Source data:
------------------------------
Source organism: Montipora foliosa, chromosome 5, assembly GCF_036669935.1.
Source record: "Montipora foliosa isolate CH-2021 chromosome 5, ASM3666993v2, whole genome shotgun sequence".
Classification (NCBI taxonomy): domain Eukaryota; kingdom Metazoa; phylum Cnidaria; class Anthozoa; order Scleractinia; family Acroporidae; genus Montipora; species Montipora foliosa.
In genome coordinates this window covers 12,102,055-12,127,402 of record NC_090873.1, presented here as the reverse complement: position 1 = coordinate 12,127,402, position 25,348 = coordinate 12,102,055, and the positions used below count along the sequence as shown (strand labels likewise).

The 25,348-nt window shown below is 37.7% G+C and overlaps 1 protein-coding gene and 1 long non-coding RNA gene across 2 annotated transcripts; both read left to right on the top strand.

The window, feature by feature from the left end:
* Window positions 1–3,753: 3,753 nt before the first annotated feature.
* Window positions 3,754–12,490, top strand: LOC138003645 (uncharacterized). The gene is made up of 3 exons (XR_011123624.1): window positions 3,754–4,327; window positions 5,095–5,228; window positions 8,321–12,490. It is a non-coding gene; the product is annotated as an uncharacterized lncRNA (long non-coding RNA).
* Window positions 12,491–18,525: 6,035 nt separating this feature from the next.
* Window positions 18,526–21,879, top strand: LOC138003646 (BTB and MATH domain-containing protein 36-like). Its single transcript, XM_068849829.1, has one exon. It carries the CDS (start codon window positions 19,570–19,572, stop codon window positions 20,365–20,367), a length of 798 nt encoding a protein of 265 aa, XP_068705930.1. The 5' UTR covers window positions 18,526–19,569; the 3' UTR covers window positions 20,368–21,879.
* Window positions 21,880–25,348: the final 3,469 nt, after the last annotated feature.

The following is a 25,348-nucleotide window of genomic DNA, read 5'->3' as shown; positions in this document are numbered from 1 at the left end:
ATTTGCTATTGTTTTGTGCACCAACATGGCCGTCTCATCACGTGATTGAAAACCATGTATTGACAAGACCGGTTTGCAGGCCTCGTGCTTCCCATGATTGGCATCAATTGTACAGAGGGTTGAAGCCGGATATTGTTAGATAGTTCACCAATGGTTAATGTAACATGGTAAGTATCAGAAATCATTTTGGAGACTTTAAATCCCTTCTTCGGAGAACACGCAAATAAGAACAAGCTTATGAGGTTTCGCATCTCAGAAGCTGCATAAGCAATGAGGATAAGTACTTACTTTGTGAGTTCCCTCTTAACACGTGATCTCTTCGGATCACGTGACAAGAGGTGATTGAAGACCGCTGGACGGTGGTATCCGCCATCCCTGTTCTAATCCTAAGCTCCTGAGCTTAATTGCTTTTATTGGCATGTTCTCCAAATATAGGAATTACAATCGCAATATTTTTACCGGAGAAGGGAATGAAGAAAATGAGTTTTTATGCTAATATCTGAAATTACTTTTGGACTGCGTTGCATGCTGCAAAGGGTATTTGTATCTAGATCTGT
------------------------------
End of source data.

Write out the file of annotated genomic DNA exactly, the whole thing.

Source organism: Montipora foliosa, chromosome 5, assembly GCF_036669935.1.
Source record: "Montipora foliosa isolate CH-2021 chromosome 5, ASM3666993v2, whole genome shotgun sequence".
Classification (NCBI taxonomy): domain Eukaryota; kingdom Metazoa; phylum Cnidaria; class Anthozoa; order Scleractinia; family Acroporidae; genus Montipora; species Montipora foliosa.
In genome coordinates this window covers 12,102,055-12,127,402 of record NC_090873.1, presented here as the reverse complement: position 1 = coordinate 12,127,402, position 25,348 = coordinate 12,102,055, and the positions used below count along the sequence as shown (strand labels likewise).

The 25,348-nt window shown below is 37.7% G+C and overlaps 1 protein-coding gene and 1 long non-coding RNA gene across 2 annotated transcripts; both read left to right on the top strand.

The window, feature by feature from the left end:
* Window positions 1–3,753: 3,753 nt before the first annotated feature.
* Window positions 3,754–12,490, top strand: LOC138003645 (uncharacterized). The gene is made up of 3 exons (XR_011123624.1): window positions 3,754–4,327; window positions 5,095–5,228; window positions 8,321–12,490. It is a non-coding gene; the product is annotated as an uncharacterized lncRNA (long non-coding RNA).
* Window positions 12,491–18,525: 6,035 nt separating this feature from the next.
* Window positions 18,526–21,879, top strand: LOC138003646 (BTB and MATH domain-containing protein 36-like). Its single transcript, XM_068849829.1, has one exon. It carries the CDS (start codon window positions 19,570–19,572, stop codon window positions 20,365–20,367), a length of 798 nt encoding a protein of 265 aa, XP_068705930.1. The 5' UTR covers window positions 18,526–19,569; the 3' UTR covers window positions 20,368–21,879.
* Window positions 21,880–25,348: the final 3,469 nt, after the last annotated feature.

The following is a 25,348-nucleotide window of genomic DNA, read 5'->3' as shown; positions in this document are numbered from 1 at the left end:
ATTTGCTATTGTTTTGTGCACCAACATGGCCGTCTCATCACGTGATTGAAAACCATGTATTGACAAGACCGGTTTGCAGGCCTCGTGCTTCCCATGATTGGCATCAATTGTACAGAGGGTTGAAGCCGGATATTGTTAGATAGTTCACCAATGGTTAATGTAACATGGTAAGTATCAGAAATCATTTTGGAGACTTTAAATCCCTTCTTCGGAGAACACGCAAATAAGAACAAGCTTATGAGGTTTCGCATCTCAGAAGCTGCATAAGCAATGAGGATAAGTACTTACTTTGTGAGTTCCCTCTTAACACGTGATCTCTTCGGATCACGTGACAAGAGGTGATTGAAGACCGCTGGACGGTGGTATCCGCCATCCCTGTTCTAATCCTAAGCTCCTGAGCTTAATTGCTTTTATTGGCATGTTCTCCAAATATAGGAATTACAATCGCAATATTTTTACCGGAGAAGGGAATGAAGAAAATGAGTTTTTATGCTAATATCTGAAATTACTTTTGGACTGCGTTGCATGCTGCAAAGGGTATTTGTATCTAGATCTGT